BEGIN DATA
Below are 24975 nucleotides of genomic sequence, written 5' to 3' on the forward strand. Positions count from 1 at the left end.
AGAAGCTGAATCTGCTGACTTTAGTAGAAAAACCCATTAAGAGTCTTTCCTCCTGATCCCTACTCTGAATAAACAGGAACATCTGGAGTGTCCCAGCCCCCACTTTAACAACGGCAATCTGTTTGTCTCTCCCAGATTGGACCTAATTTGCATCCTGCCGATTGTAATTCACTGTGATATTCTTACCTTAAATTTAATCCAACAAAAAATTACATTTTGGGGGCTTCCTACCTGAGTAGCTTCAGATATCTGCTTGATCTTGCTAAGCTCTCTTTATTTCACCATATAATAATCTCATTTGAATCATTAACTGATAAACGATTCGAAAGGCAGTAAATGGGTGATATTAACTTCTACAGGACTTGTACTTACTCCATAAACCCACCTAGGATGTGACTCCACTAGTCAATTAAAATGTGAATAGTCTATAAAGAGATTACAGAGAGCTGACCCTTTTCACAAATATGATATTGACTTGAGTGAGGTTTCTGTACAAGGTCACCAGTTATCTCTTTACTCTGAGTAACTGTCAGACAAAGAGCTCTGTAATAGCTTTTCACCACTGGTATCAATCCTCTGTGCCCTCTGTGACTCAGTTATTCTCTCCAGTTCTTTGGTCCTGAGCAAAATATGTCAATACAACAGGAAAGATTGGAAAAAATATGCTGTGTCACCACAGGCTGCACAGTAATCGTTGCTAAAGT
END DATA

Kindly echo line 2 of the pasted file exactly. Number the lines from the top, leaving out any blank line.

AGAAGCTGAATCTGCTGACTTTAGTAGAAAAACCCATTAAGAGTCTTTCCTCCTGATCCCTACTCTGAATAAACAGGAACATCTGGAGTGTCCCAGCCCCCACTTTAACAACGGCAATCTGTTTGTCTCTCCCAGATTGGACCTAATTTGCATCCTGCCGATTGTAATTCACTGTGATATTCTTACCTTAAATTTAATCCAACAAAAAATTACATTTTGGGGGCTTCCTACCTGAGTAGCTTCAGATATCTGCTTGATCTTGCTAAGCTCTCTTTATTTCACCATATAATAATCTCATTTGAATCATTAACTGATAAACGATTCGAAAGGCAGTAAATGGGTGATATTAACTTCTACAGGACTTGTACTTACTCCATAAACCCACCTAGGATGTGACTCCACTAGTCAATTAAAATGTGAATAGTCTATAAAGAGATTACAGAGAGCTGACCCTTTTCACAAATATGATATTGACTTGAGTGAGGTTTCTGTACAAGGTCACCAGTTATCTCTTTACTCTGAGTAACTGTCAGACAAAGAGCTCTGTAATAGCTTTTCACCACTGGTATCAATCCTCTGTGCCCTCTGTGACTCAGTTATTCTCTCCAGTTCTTTGGTCCTGAGCAAAATATGTCAATACAACAGGAAAGATTGGAAAAAATATGCTGTGTCACCACAGGCTGCACAGTAATCGTTGCTAAAGT